The Skill and Ability of Nnewi People Are in Our Blood – Igwe Orizu

 Igwe Kenneth Orizu III
Igwe Kenneth Orizu III

As one enters Nnewi from Nnobi town you will not need any introduction to know this is the home of metal fabricators and skilled technical craftsmen; from welders, aluminium technicians, refrigeration repair shops, bolts and nuts, oil and grease shops, etc. Four out of every six shops are selling or repairing one technical item or the other.

From the market women, the vulcanizers, okada riders, the apprentices and all, Nnewi is a place where women compete favourably well with male riding okada. Apart from the Ultra-Modern Market called the Japan of Africa for a good reason, women and young ladies delight in flaunting their motorbikes as their personal two-wheels Mercedes Benz with no apology to anyone. Just as the rich women drive to school to pick up their children home, mothers ride to the same school and can take as many as four children home on their bike.

The Monarch and Paramount Ruler of Nnewi land is HRH Dr Kenneth Nnaji Onyemaeke Orizu III, JP, CON. He is the 20th Monarch in his father’s genealogy and has been on the throne for over 50 years.

A devout, Born Again Christian and the skilled business administrator himself, the royal father has motivated and aided the establishment of industries and educational institutions in his kingdom.

In this exclusive interview granted Daily Times at his ancient palace in Nnewi, Igwe Orizu, holding his wits high against age at 90, took our correspondent back to the good old days before he ascended the throne at the age of 26. A photograph in the palace showed the chiefs and people of Nnewi presenting him to Dr M.I. Okpara as their new Monarch before he sat on his father’s throne.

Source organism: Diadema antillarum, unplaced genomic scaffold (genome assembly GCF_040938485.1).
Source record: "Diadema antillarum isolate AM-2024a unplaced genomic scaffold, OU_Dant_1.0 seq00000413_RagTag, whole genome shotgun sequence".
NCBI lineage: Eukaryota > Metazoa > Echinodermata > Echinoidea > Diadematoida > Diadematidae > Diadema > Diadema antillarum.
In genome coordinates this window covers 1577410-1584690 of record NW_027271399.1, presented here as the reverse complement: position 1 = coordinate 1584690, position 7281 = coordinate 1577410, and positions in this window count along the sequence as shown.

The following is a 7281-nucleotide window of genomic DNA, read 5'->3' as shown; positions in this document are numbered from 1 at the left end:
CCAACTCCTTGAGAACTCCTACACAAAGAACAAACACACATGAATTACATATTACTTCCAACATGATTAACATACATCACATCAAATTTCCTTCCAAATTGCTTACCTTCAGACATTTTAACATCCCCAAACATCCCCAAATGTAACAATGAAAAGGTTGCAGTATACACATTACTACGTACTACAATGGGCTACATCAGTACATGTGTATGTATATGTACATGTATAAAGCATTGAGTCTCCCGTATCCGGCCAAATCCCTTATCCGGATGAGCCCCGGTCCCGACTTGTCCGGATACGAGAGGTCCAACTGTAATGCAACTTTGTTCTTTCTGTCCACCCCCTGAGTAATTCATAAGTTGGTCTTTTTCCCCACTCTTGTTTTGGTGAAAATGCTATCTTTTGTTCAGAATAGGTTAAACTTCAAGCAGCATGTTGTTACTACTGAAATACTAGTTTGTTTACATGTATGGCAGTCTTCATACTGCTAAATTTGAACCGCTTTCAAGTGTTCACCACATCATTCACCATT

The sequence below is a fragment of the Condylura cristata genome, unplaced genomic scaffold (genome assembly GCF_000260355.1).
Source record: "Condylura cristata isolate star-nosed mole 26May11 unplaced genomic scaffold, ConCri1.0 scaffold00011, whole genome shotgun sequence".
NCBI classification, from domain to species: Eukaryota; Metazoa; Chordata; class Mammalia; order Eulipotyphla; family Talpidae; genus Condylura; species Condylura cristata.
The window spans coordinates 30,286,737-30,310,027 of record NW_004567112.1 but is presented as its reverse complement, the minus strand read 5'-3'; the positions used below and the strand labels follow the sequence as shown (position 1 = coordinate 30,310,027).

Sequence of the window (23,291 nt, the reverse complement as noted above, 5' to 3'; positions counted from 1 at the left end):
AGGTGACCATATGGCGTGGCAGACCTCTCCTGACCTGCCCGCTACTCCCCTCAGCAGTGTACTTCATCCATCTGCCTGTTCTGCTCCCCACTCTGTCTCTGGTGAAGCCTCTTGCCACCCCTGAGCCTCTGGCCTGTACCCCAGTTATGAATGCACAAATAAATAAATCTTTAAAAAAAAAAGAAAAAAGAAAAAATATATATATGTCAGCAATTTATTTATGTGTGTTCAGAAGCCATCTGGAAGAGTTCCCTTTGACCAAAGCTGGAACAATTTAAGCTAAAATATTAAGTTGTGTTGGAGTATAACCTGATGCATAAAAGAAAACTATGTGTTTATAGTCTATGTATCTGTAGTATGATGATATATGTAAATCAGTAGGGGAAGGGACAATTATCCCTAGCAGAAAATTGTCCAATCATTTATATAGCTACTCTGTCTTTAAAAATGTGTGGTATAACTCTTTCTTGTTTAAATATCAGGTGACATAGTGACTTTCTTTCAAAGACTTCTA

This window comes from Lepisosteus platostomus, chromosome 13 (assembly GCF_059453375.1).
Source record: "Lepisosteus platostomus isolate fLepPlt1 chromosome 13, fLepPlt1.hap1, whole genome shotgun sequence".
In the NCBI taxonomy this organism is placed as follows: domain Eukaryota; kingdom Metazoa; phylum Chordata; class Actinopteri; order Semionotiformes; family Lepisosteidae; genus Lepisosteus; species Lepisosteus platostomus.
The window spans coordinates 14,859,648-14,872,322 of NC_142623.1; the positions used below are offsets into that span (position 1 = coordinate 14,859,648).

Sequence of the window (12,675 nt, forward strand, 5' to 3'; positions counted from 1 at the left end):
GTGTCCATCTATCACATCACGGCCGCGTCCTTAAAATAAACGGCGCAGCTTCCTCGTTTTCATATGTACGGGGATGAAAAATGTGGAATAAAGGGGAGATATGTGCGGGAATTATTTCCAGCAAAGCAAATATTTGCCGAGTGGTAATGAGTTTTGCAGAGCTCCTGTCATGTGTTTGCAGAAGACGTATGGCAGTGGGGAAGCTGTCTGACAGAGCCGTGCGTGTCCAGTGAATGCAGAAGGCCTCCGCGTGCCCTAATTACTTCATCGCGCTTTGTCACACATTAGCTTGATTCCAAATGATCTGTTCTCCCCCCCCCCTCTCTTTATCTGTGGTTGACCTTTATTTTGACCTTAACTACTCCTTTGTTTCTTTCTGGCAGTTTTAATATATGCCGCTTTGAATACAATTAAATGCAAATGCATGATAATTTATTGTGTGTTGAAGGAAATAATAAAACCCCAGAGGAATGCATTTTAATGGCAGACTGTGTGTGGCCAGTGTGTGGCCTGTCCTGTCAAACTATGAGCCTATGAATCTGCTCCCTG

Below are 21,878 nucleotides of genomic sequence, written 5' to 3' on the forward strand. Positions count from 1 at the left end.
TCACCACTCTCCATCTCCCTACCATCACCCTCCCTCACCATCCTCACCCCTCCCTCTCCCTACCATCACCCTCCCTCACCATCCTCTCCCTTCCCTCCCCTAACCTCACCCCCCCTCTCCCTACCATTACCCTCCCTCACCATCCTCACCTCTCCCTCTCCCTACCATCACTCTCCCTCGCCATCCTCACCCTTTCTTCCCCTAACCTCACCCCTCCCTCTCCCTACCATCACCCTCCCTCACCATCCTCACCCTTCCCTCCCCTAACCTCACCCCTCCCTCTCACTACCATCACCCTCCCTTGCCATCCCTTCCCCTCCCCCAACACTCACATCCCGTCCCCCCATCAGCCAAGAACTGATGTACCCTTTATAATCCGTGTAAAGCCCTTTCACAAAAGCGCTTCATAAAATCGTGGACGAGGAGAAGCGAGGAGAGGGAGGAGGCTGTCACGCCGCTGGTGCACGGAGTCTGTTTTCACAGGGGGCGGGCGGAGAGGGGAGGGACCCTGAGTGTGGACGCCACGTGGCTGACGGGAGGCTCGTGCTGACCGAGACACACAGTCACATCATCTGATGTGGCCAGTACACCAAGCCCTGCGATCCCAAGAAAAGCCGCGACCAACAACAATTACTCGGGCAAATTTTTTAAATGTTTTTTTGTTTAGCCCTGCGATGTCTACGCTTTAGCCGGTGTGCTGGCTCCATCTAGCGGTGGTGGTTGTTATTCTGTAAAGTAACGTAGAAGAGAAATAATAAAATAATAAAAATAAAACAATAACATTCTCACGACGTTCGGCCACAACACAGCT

“I worked with white people as a young man in the late 1950s and later became General Manager of the Eastern Nigeria Outlook which was owned by the government of Eastern Nigeria at that time. In that capacity I was area manager for the I had the responsibility in that capacity to open the Port Harcourt office of the newspaper, then Onitsha branch followed by Asaba before the final one in the whole of Midwest-based in Benin City.”

The Monarch recalled his salary started from £8 flat month, and then grew steadily to 12 pounds, 15 and rose to 30 pounds before he left office. ‘I was a fairly rich man with that kind of salary at that time’ he said with a chuckle.

The young Kenneth was called to the throne following the ascension of his father, Igwe Orizu II in 1961. It was not the tradition for young princes to refuse the call to the throne because according to the Monarch, it is ancestral and only in the genealogy of the Orizu family house.

“We don’t struggle for the throne in Nnewi kingdom; it comes to the young princes naturally whenever the reigning father journeys home.”

A proof of the new reformist monarchs of our times, Igwe Orizu is a sound, Born Again Christian who preaches the gospel of Christ and the necessity for salvation and repentance to his subjects.

It has been suggested that the town got its name from an animal which name begins and ends with the last three letters of Nnewi, and as a result indigenes of the kingdom do not eat the creature called ewi, but the Monarch waved our correspondent to order, adjusted himself on his seat and set the record straight.

“Nnewi is a person, a full-blown human being who had four children named Otolo, Uruagu, Umudim and Nnewichi; and like the 12 sons of Jacob that became the 12 tribes of Israel, the four children of Nnewi became the four regions or communities that make up Nnewi kingdom.